Hojicha, the other green tea

Hojicha, the other green tea

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It seems there's another member in the green tea family. And it's not even green! That's because hojicha is made from roasted green tea leaves, stems and stalks, giving it an earthy reddish-brown hue that makes it look more like black tea or coffee than its verdant cousins.

Very popular in Japan, mellow, slightly sweet, and smooth, hojicha (also houjicha) is patiently steeping its way into North America, popping up at mainstream tea and coffee houses (Starbucks!) and flooding social media sites. But how does this emerging trend compare to its ancient green tea ancestry?


Compared to traditionally prepared green tea, which has been around for thousands of years, hojicha is a relative newcomer to the tea scene. It's said to have debuted in 1920s Kyoto, Japan, the roasted result of tea merchants attempting to make economic use of the stems and stalks that were mixed among the green tea leaves during harvest. Apparently, the aroma of the roasted concoction was so inviting, it brought passersby into the shops.

What is it?

Hojicha is a general term for any roasted Japanese green tea, so it may be made from sencha, bancha or kukicha leaves, stems, and twigs, depending on the preference of the tea maker. Variations produce slightly different flavors and aromas. All Japanese green teas are made from leaves steamed right after harvest. What makes hojicha different is it is then roasted at high temperature, which affects the nutrient profile and flavor. Roasting breaks down the compounds — caffeine, tannins, flavonoids — that make tea bitter-tasting and acidic. The result is a milder brew that has a toasted flavor that's slightly nutty, sweet and smoky, with less of a caffeine jolt.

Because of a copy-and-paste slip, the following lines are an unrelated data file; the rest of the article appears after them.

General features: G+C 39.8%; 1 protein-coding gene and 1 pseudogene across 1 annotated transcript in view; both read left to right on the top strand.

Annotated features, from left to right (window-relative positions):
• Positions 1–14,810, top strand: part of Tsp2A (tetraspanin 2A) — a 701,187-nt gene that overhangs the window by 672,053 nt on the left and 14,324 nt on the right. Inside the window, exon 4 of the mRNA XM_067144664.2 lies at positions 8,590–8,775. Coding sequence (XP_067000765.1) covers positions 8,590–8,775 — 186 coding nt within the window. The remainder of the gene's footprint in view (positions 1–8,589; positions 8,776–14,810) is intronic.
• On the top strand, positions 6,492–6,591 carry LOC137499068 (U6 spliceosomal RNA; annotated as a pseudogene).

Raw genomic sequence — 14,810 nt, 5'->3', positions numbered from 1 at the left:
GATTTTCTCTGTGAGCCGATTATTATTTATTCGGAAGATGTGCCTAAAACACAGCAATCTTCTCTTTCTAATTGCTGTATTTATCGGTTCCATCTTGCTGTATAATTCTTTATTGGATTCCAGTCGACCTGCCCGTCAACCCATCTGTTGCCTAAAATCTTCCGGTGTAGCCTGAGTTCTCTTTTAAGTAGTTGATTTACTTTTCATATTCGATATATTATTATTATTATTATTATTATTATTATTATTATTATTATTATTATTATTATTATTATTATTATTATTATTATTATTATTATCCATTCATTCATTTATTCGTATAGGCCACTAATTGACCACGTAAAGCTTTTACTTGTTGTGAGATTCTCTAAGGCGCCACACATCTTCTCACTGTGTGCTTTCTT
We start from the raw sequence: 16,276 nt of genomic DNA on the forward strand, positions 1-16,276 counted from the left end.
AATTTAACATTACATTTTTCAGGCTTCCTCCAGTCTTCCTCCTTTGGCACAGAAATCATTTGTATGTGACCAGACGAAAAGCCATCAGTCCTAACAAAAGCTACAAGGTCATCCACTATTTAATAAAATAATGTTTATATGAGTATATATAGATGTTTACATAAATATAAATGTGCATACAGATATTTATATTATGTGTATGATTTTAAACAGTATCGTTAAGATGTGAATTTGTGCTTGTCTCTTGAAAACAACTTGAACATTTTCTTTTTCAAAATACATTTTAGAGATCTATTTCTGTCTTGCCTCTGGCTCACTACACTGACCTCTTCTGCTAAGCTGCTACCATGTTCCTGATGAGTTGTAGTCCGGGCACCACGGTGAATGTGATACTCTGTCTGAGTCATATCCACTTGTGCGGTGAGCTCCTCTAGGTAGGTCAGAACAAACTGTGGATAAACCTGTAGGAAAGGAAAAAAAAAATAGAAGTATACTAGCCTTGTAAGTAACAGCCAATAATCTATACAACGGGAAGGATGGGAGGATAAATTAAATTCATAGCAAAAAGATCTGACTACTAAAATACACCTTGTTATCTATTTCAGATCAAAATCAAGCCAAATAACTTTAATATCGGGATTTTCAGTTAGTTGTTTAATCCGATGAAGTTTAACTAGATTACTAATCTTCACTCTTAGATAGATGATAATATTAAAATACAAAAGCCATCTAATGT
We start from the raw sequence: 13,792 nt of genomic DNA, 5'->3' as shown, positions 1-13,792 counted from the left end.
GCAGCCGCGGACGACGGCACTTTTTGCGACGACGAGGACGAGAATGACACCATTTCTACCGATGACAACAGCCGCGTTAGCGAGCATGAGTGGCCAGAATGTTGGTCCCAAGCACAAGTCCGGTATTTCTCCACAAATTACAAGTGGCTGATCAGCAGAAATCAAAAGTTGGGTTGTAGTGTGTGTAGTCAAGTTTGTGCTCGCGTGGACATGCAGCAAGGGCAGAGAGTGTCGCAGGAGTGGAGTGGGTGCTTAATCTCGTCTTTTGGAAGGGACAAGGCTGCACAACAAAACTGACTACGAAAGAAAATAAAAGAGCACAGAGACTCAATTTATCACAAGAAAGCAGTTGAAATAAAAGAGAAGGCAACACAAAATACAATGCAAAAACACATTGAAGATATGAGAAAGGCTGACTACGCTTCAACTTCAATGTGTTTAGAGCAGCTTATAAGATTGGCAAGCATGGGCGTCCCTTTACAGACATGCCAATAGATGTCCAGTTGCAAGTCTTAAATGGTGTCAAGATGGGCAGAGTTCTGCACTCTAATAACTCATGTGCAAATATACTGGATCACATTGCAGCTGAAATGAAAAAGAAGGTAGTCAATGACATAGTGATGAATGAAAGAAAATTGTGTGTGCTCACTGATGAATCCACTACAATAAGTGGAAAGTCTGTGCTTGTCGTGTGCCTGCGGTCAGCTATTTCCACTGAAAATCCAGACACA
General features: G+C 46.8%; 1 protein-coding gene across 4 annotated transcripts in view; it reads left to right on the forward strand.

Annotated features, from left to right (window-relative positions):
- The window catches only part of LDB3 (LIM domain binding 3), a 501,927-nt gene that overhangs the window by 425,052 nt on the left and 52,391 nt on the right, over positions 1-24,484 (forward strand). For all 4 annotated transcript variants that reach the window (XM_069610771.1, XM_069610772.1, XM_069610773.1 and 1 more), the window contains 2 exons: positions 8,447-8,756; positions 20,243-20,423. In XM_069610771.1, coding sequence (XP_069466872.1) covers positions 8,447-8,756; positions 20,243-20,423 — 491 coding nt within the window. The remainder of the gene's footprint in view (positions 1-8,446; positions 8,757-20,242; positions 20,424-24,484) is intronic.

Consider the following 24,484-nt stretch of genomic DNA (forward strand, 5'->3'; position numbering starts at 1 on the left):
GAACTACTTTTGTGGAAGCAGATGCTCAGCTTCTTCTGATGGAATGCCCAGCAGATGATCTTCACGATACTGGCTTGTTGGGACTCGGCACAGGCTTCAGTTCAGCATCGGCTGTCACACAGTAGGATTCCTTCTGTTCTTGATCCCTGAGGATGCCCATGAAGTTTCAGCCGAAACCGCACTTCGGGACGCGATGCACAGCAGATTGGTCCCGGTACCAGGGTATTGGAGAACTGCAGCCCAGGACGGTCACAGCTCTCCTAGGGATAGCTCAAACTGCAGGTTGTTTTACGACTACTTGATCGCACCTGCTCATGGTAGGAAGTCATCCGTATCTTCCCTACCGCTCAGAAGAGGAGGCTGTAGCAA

Health benefits

Green tea is well known for its health benefits due to its impressive supply of antioxidants that fight inflammation and protect cells from damage that can lead to illness, like Type 2 diabetes and heart disease. It also contains an amino acid, L-thianine, which produces a calming effect to reduce stress. While roasting does lessen the amounts of these health-protecting compounds, research shows that roasted tea has high antioxidant activity and is beneficial to human health.

Hojicha, available as a loose tea or a fine powder, might just be a great addition to a tea lover's collection, or a worthy new taste for someone who likes the idea of tea's benefits, but without the bitterness and caffeine.

(Reprinted with permission from Environmental Nutrition, a monthly publication of Belvoir Media Group, LLC. 800-829-5384. www.EnvironmentalNutrition.com.)


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